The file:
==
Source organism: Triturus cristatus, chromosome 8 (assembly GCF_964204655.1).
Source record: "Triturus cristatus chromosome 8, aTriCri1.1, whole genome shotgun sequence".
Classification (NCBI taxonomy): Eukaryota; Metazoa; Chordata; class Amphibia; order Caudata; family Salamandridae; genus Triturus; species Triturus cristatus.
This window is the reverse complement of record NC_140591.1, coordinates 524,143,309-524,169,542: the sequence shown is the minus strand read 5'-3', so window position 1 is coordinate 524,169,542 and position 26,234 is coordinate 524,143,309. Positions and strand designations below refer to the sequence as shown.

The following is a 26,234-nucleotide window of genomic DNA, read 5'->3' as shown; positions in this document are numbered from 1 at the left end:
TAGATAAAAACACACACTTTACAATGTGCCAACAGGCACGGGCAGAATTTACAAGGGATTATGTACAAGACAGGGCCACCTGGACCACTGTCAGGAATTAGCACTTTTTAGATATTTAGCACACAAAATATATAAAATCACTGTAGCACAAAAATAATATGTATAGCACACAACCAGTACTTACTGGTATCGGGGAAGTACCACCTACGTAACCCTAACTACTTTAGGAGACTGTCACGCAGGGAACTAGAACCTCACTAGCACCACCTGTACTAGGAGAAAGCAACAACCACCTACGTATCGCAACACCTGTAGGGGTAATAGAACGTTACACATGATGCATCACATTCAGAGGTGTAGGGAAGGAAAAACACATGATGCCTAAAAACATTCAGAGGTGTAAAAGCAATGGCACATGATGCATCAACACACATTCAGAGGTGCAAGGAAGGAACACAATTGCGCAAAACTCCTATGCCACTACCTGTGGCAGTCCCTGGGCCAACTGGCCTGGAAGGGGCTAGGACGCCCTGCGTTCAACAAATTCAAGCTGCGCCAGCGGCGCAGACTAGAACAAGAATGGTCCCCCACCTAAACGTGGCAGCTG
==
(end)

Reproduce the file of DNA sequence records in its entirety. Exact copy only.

Source organism: Triturus cristatus, chromosome 8 (assembly GCF_964204655.1).
Source record: "Triturus cristatus chromosome 8, aTriCri1.1, whole genome shotgun sequence".
Classification (NCBI taxonomy): Eukaryota; Metazoa; Chordata; class Amphibia; order Caudata; family Salamandridae; genus Triturus; species Triturus cristatus.
This window is the reverse complement of record NC_140591.1, coordinates 524,143,309-524,169,542: the sequence shown is the minus strand read 5'-3', so window position 1 is coordinate 524,169,542 and position 26,234 is coordinate 524,143,309. Positions and strand designations below refer to the sequence as shown.

The following is a 26,234-nucleotide window of genomic DNA, read 5'->3' as shown; positions in this document are numbered from 1 at the left end:
TAGATAAAAACACACACTTTACAATGTGCCAACAGGCACGGGCAGAATTTACAAGGGATTATGTACAAGACAGGGCCACCTGGACCACTGTCAGGAATTAGCACTTTTTAGATATTTAGCACACAAAATATATAAAATCACTGTAGCACAAAAATAATATGTATAGCACACAACCAGTACTTACTGGTATCGGGGAAGTACCACCTACGTAACCCTAACTACTTTAGGAGACTGTCACGCAGGGAACTAGAACCTCACTAGCACCACCTGTACTAGGAGAAAGCAACAACCACCTACGTATCGCAACACCTGTAGGGGTAATAGAACGTTACACATGATGCATCACATTCAGAGGTGTAGGGAAGGAAAAACACATGATGCCTAAAAACATTCAGAGGTGTAAAAGCAATGGCACATGATGCATCAACACACATTCAGAGGTGCAAGGAAGGAACACAATTGCGCAAAACTCCTATGCCACTACCTGTGGCAGTCCCTGGGCCAACTGGCCTGGAAGGGGCTAGGACGCCCTGCGTTCAACAAATTCAAGCTGCGCCAGCGGCGCAGACTAGAACAAGAATGGTCCCCCACCTAAACGTGGCAGCTG